Skip to main content
26 October 2021

Port Nelson’s 2021 financial year results reflect the impacts of global shipping challenges

Port Nelson Limited has released its financial results for the year ended June 2021. The 2021 financial year saw Port Nelson’s performance impacted by the global supply chain and shipping challenges. The Port had previously set its lowest profit budget in five years for 2021, due to concerns over how trade would respond in a COVID environment. This budget was exceeded despite lower cargo volumes due to strong cost control and increases in property valuations.


2021 Annual Review 

2021 Annual Report - Financial Statements and Disclosures


Port Nelson reported a Net Profit After Tax (NPAT), excluding one-off property revaluations, of $9.1m, up $1.7m (23%) on budget, and up 12% on the previous year. Strong commercial property revaluations contributed to an equity increase of $3.9m, impacting positively on the year’s profitability. The final NPAT was $13.0m. The Port was pleased to declare a fully imputed, full year, dividend of $4.0 million.


The Port’s cargo volumes for 2020/21 were 3.25 million tonnes, down 3% on budget, and 1% on the previous year. This result masks some key variances in our major cargo groups. Log exports were up 8% on budget, reflecting strong demand and prices in China. Container throughput was 102,995 Twenty-Foot Equivalent Units (TEU), down 13% on budget and 11% on last year.


As a consequence of lower cargo and container volumes, non-property-related revenue was well down on budget.


Hugh Morrison, Port Nelson’s Chief Executive, comments on how the Port focused on several cost-saving and cost deferment initiatives to mitigate the lower revenue, “the most significant was a deferral in wharf maintenance costs and a slowdown in capital investments. These costs will now be spread over future years. Savings were also made through a review of administration costs. A number of one-off savings also worked in our favour, in particular foreign exchange transactions.”


Port Nelson acknowledges the challenges that the region’s exporters and importers have had over the year, and the difficulties shipping companies have had in these volatile times. These impacts have particularly impacted those reliant on containerised cargo. The lack of containers, difficulty in finding and retaining vessel booking slots, omitted or delayed vessel calls, and significant cost increases have been ongoing obstacles for all parties to overcome. These challenges come on top of the impact of the Boxing Day hailstorm and other climatic events. Despite these challenges, the Port’s exporters and importers have shown strong resilience and innovation to keep the region’s quality products flowing.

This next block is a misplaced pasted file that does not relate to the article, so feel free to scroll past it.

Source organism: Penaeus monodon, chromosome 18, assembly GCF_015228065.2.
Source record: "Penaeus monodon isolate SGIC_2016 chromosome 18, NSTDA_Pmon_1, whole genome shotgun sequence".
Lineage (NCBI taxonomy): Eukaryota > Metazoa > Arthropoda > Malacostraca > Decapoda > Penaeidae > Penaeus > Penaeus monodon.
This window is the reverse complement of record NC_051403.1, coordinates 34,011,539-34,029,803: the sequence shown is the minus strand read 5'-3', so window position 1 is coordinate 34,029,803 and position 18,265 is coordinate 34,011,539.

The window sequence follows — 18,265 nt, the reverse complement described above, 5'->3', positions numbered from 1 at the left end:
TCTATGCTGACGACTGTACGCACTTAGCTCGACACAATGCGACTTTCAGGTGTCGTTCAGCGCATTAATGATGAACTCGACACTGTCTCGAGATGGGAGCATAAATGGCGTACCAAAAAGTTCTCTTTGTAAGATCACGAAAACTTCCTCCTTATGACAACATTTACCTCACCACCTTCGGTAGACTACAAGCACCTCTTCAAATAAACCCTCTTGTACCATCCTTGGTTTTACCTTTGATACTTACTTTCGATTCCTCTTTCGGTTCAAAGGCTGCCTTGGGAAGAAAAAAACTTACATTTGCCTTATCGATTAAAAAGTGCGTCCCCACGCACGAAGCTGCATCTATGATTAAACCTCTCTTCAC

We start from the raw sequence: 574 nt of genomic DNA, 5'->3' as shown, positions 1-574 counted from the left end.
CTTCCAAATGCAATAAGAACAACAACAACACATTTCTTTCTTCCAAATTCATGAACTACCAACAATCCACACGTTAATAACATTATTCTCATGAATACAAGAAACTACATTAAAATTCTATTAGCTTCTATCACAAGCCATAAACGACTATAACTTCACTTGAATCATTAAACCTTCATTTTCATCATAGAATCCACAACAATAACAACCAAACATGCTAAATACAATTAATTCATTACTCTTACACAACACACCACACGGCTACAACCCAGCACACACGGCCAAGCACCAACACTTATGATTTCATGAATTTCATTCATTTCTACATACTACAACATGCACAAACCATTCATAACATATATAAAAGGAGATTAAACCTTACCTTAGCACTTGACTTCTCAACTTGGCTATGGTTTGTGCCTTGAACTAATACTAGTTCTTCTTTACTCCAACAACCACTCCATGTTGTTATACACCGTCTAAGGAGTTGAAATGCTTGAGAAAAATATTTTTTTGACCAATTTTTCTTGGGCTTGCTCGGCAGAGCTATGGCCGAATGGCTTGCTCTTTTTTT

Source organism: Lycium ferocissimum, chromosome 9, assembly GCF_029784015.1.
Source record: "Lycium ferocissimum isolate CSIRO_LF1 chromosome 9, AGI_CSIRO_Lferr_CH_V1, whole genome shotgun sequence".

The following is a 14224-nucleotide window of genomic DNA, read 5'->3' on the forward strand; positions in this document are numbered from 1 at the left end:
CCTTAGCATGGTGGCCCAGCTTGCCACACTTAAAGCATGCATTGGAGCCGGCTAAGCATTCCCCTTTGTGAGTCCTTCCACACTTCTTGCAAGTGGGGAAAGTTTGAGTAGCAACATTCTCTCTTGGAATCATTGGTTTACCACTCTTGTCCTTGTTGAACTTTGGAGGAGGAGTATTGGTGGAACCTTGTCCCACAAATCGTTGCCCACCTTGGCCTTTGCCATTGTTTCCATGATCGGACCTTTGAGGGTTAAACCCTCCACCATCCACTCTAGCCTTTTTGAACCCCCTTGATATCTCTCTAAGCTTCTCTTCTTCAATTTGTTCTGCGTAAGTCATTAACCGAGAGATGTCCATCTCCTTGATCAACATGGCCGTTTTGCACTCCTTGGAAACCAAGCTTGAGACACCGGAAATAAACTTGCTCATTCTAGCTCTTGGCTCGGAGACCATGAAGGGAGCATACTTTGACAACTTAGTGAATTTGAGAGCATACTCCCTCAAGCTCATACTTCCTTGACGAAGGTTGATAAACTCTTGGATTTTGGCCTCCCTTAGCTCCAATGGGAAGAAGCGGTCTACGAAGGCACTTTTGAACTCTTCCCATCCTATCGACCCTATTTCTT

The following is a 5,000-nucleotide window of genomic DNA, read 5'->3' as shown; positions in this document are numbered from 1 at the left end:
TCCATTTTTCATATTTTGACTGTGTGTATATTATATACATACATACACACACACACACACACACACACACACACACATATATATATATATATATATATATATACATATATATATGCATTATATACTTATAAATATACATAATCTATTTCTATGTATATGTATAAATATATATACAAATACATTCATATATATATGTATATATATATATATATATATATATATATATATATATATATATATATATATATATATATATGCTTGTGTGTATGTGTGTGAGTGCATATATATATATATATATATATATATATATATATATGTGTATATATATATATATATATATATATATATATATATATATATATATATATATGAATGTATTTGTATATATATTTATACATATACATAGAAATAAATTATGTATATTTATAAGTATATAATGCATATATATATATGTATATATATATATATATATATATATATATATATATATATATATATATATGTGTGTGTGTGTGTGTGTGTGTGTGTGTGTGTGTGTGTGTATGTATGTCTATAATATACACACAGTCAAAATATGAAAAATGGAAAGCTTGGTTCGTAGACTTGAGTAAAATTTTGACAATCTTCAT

During the year, the Port finalised its greenhouse gas emissions reduction targets. These targets have been set at levels that allow the Port to play its part to meet New Zealand’s Paris Agreement obligations.


The Port’s emissions reduction plan identifies several key areas that will be critical to achieving the targets, these include decreased reliance on fossil fuels through driver behaviour, plant replacement, biofuel integration, and alternative fuel sources for plant and equipment, as the technology becomes available. The Port has also committed to sourcing electricity from renewable sources.


The Port’s gross emissions for the year (Scope 1, 2, and 3) were 2,914 T (C02e). This is an 11% decrease on the 2020 emissions total and a 20% decrease on the 2019 baseline year total. For the first time in 9 years, Port Nelson reported no significant noise events.